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Kiwis stealing beehives in honey 'gold rush'

Organised crime syndicates are targeting beekeepers, as demand for Kiwi honey soars.

manuka honey
manuka honey

Beehives are being stolen by organised crime syndicates, in an attempt to profit off the lucrative honey industry here in New Zealand.

Police and beekeepers confirmed this week that hives were being snatched across the country, as the demand for Kiwi honey soars.

"It doesn't matter if it's beekeeping or meth, this is just the new gold rush," Laurence Burkin, apiarist manager at The True Honey Co in Dannevirke, near Wellington, told Reuters reporters.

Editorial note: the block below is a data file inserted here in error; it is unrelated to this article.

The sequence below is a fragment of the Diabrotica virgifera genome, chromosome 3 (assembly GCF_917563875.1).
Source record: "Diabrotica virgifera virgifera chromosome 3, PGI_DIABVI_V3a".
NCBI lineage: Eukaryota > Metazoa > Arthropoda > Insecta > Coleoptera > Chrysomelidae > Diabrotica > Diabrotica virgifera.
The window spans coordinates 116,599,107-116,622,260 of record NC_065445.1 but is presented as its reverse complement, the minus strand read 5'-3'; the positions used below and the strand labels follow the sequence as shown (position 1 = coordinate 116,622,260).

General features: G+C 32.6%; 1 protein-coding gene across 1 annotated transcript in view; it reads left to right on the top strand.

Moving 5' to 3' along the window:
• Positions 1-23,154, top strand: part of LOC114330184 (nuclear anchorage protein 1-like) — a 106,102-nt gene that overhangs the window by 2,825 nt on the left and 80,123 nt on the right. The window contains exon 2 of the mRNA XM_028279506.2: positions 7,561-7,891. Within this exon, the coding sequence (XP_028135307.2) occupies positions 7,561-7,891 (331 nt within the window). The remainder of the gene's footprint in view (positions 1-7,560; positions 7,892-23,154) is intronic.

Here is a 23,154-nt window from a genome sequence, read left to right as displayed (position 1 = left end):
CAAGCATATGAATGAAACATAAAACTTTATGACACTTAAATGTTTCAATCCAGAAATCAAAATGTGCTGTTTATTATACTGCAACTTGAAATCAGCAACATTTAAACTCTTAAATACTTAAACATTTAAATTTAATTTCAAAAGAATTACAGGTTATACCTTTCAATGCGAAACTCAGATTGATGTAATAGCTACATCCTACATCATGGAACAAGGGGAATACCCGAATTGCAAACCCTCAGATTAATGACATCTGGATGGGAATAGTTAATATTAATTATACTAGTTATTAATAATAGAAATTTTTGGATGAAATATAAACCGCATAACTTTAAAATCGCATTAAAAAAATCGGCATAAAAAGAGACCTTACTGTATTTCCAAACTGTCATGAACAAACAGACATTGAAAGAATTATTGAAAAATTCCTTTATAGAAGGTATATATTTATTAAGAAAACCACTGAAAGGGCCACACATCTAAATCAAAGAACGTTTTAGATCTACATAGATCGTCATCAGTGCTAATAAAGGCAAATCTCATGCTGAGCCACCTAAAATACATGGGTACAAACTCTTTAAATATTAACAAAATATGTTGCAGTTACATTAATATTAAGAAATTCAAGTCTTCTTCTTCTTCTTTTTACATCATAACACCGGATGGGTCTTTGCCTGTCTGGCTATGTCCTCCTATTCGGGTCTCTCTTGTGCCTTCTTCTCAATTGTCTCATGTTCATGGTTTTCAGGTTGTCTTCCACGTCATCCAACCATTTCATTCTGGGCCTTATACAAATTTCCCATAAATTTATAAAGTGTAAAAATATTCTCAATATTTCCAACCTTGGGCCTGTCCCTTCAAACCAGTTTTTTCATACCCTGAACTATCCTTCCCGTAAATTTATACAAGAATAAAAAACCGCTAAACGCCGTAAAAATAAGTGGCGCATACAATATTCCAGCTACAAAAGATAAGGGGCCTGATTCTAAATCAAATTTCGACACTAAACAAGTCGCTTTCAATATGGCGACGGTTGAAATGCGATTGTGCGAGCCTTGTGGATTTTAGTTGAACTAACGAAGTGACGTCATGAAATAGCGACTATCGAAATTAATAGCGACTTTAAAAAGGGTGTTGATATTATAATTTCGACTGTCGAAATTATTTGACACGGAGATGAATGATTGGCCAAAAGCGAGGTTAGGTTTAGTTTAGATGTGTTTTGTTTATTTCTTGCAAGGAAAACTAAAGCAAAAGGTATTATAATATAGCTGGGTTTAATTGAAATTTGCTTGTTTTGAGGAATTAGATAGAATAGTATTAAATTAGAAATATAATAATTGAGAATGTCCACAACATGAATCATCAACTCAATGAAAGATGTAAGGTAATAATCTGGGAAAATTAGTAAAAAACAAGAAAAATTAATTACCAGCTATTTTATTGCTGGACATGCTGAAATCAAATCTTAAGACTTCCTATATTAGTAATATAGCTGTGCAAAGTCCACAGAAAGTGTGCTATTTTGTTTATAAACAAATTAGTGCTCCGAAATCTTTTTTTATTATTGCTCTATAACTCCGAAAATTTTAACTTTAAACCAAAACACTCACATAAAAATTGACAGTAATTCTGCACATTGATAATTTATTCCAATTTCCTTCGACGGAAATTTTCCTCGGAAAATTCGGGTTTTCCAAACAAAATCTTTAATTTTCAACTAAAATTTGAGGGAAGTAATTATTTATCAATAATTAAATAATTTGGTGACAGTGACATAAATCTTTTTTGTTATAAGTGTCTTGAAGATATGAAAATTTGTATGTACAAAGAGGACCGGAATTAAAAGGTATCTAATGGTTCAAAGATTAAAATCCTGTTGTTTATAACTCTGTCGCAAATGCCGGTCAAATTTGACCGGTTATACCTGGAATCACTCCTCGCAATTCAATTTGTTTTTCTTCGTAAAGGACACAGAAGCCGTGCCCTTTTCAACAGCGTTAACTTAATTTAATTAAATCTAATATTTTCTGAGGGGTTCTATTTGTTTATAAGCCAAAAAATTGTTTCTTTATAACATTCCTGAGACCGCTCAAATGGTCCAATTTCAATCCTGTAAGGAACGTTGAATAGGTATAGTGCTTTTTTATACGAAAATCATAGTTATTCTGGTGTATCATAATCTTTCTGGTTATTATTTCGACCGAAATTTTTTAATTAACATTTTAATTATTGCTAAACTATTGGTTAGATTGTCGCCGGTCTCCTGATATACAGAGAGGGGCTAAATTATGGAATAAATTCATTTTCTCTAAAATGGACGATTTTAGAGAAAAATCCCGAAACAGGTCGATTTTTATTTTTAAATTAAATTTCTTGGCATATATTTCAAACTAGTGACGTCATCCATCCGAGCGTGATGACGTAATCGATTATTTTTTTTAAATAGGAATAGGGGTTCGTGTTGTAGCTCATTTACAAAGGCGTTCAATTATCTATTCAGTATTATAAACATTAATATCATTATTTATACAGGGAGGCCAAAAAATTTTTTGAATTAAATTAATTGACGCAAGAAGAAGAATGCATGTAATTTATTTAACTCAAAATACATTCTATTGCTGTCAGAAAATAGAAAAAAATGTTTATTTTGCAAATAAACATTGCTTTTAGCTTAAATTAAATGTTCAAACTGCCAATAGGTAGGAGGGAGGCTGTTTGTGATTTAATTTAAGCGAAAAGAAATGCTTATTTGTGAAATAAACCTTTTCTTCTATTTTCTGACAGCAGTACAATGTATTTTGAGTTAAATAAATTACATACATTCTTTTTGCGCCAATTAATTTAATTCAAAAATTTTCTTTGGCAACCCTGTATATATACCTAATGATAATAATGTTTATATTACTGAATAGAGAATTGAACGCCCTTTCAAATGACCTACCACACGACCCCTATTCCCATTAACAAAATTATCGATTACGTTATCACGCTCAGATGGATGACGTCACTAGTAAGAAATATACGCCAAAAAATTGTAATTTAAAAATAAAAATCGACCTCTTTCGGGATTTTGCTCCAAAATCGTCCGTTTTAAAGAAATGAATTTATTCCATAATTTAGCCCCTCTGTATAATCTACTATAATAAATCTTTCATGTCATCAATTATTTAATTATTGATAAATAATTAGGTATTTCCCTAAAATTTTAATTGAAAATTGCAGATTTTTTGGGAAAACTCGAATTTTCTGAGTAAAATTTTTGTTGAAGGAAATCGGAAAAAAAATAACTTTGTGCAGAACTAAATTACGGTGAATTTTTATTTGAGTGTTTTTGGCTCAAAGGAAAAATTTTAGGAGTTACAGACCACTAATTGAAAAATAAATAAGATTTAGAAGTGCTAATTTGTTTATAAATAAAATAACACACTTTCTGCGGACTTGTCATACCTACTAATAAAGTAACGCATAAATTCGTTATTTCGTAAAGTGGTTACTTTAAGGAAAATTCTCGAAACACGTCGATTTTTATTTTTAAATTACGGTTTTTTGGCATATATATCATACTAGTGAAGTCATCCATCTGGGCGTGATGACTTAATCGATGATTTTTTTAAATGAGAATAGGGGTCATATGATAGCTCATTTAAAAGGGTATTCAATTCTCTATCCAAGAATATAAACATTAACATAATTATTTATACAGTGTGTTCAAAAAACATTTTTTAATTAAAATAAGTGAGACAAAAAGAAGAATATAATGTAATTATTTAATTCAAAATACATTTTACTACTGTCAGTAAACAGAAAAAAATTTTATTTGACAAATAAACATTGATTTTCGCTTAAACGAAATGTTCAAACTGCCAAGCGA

In a six month period at the end of 2016, 400 bee and honey thefts were reported to police.

"There is nothing to suggest at this stage that beehive/honey theft is directly linked with a particular gang, but we do believe this offending is organised and likely being carried out by groups," said senior sergeant Alasdair MacMillan, at New Zealand Police.

Hives are valued at $2,000 each
Hives are valued at $2,000 each

The New Zealand honey industry is big business.

In the first six months of 2016, exports were valued at $315 million, with a third of that going to China and Hong Kong.

In addition, Manuka honey, which is revered for its health benefits, has tripled in value since 2012.

The prized product can now fetch as much as $148 per kg, with individual hives valued at $2,000 each, The Telegraph reports.

The New Zealand Police say they are now working with honey farmers to increase security, so that hives don't fall into the hands of gangs.